A new low below 1,057.4 confirmed the alternate hourly wave count.
Summary: A downwards breakout may be underway. A close below the lower zone of support on a day with an increase in volume looks like a downwards breakout from a consolidation zone. Yesterday’s alternate hourly wave count was confirmed, so is now the main hourly wave count. The target for the short term is 1,042 – 1,043. At about there, price may bounce up for a small fourth wave correction. The trend is down.
New updates to this analysis are in bold.
To see weekly charts and the difference between the two wave counts go here.
Notice: There is a problem with current day’s data from COMEX at the daily chart level. MotiveWave is aware of this problem which will be fixed within a few days. I am using StockCharts data to supplement COMEX data for today’s daily candlestick.
MAIN ELLIOTT WAVE COUNT
Gold has been in a bear market since September 2011. There has not yet been confirmation of a change from bear to bull, and so at this stage any bull wave count would be trying to pick a low which is not advised. Price remains below the 200 day moving average and below the cyan trend line (copied over from the weekly chart). The bear market should be expected to be intact until we have technical confirmation of a big trend change.
The final line of resistance (cyan line copied over from weekly charts) is only overshot and not so far properly breached. While this line is not breached the bear wave count will remain possible. Simple is best, and the simplest method to confirm a trend change is a trend line.
Minute wave ii is a complete double zigzag and deep at 0.75 the length of minute wave i. It has breached the dark blue base channel drawn about minor waves 1 and 2, one degree higher. When a lower degree second wave correction does this it reduces the probability of the wave count but does not invalidate it. Base channels most often work to show where following corrections find support or resistance, but not always.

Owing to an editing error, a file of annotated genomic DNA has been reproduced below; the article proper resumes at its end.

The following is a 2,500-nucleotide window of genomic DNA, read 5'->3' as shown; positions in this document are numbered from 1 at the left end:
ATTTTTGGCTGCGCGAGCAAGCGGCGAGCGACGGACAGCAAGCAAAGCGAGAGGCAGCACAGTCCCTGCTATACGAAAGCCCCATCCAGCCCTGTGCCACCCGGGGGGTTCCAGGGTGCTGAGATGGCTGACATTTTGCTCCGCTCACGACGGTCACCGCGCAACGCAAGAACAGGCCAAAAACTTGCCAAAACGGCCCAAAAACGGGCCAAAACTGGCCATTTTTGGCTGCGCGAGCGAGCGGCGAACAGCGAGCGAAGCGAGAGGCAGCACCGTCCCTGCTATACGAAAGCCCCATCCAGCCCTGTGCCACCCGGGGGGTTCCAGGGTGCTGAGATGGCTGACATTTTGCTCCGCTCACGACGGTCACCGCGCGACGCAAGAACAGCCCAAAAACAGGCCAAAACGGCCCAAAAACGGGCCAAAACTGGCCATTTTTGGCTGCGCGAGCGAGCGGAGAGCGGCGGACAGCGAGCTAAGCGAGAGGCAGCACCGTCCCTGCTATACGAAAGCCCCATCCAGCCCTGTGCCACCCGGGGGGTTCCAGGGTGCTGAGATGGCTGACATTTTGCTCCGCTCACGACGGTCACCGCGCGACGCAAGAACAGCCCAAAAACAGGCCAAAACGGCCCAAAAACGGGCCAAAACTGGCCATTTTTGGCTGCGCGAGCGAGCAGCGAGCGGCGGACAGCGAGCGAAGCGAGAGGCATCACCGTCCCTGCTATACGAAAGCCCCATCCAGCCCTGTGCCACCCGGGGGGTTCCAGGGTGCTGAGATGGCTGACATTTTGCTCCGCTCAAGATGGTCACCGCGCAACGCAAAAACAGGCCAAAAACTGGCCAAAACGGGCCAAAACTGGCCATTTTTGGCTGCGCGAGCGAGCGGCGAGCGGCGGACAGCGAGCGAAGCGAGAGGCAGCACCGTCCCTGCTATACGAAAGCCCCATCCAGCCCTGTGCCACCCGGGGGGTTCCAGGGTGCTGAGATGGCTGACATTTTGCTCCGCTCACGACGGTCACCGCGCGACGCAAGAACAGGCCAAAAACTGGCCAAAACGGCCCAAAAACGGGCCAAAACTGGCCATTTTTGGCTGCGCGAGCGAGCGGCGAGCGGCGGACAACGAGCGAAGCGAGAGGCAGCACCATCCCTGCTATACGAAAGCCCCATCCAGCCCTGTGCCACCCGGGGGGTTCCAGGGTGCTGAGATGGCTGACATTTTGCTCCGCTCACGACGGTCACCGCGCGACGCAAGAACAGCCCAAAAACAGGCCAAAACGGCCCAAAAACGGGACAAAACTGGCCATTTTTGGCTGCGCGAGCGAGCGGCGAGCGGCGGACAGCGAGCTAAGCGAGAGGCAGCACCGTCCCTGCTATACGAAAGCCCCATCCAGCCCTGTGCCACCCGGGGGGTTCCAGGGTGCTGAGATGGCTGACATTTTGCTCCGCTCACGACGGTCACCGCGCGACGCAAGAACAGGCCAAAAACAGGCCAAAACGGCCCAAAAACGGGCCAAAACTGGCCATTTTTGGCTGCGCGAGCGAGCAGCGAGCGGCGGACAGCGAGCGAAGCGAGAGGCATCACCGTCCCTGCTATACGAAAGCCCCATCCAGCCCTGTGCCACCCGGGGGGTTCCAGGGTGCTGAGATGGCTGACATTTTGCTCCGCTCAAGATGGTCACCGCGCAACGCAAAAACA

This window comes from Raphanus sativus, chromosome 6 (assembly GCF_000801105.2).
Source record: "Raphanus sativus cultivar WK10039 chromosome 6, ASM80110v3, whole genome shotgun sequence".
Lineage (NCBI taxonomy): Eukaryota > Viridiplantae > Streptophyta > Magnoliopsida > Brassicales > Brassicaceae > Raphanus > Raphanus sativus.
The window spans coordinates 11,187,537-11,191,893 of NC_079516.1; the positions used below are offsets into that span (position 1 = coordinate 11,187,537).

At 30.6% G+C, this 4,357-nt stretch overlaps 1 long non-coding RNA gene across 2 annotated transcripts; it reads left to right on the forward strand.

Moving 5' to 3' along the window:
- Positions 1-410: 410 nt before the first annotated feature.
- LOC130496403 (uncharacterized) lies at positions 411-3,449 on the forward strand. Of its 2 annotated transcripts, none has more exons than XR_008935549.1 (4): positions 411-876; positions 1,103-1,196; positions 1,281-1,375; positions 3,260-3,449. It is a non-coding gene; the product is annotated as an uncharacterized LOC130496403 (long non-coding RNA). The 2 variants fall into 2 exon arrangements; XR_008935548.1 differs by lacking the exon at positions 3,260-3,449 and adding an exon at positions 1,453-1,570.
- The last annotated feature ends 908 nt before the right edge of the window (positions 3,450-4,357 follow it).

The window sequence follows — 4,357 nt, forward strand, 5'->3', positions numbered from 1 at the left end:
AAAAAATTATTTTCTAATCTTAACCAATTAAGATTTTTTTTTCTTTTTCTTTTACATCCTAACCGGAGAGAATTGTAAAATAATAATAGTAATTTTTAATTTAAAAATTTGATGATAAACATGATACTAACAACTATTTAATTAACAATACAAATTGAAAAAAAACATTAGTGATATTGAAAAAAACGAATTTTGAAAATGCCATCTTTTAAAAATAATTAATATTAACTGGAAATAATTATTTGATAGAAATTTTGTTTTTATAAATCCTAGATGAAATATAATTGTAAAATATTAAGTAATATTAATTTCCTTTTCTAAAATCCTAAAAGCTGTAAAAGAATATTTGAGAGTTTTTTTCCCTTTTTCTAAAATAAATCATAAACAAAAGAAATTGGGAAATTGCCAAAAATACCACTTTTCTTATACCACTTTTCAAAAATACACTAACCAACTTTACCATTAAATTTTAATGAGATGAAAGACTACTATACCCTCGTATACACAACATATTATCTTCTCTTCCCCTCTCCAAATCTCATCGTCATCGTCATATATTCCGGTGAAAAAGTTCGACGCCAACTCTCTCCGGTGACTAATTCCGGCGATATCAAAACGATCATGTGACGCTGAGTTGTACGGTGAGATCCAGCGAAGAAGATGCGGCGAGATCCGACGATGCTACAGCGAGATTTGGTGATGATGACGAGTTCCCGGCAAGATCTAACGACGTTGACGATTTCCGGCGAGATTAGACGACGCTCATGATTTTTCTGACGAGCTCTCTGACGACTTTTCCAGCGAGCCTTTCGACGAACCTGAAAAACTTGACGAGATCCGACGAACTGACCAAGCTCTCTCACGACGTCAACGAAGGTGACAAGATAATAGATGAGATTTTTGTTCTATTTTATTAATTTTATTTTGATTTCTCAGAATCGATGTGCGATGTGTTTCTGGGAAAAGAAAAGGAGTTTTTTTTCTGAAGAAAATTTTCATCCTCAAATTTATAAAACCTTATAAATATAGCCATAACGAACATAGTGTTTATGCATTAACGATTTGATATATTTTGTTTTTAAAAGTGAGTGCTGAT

At 930 minute wave iii would reach 1.618 the length of minute wave i.
Minuette wave (i) is complete.
Minuette wave (ii) now looks like it may have been over earlier in a Fibonacci five days as a brief shallow second wave correction. Minuette wave (iii) may have begun. Today’s main hourly wave count was yesterday’s alternate, and yesterday it was judged to have a very low probability. Classic technical analysis indicates a downwards breakout may be underway, so today this wave count has increased in probability.
I am drawing a best fit channel about this downwards movement in cyan. Along the way down, there will be small upwards corrections which may find resistance at the upper trend line.
Both hourly wave counts today will look at price movement since the high of 1,088 on 4th December, when minuette wave (ii) probably ended.
MAIN HOURLY WAVE COUNT
This wave count looks at minuette wave (ii) as a complete expanded flat.
This would be a very quick and shallow second wave correction. There should be a strong downwards pull from the middle of a big third wave at this stage. Surprises to the downside may turn up.
Within minuette wave (iii), another first and second wave could also be complete for subminuette waves i and ii. Subminuette wave ii fits perfectly as a double combination.
Within subminuete wave iii, another first and second wave may be complete for micro waves 1 and 2. Micro wave 2 importantly ends at the second of a double top at 1,077.9. This means that the low of the price shock from yesterday labelled submicro wave (X) is part of micro wave 2 and not a first wave down. This makes a difference to invalidation points, so makes a difference to risk.
The orange channel is a base channel about subminuette waves i and ii. It has now been breached by downwards movement. A third wave should break out of a base channel about its first and second waves.
The lower edge of this base channel may now offer resistance.
The degree of labelling within micro wave 3 may yet need to be moved down one degree. This degree of labelling assumes micro wave 5 will be a long extension, typical of commodities. But if it is not, then micro wave 3 may not be close to completion.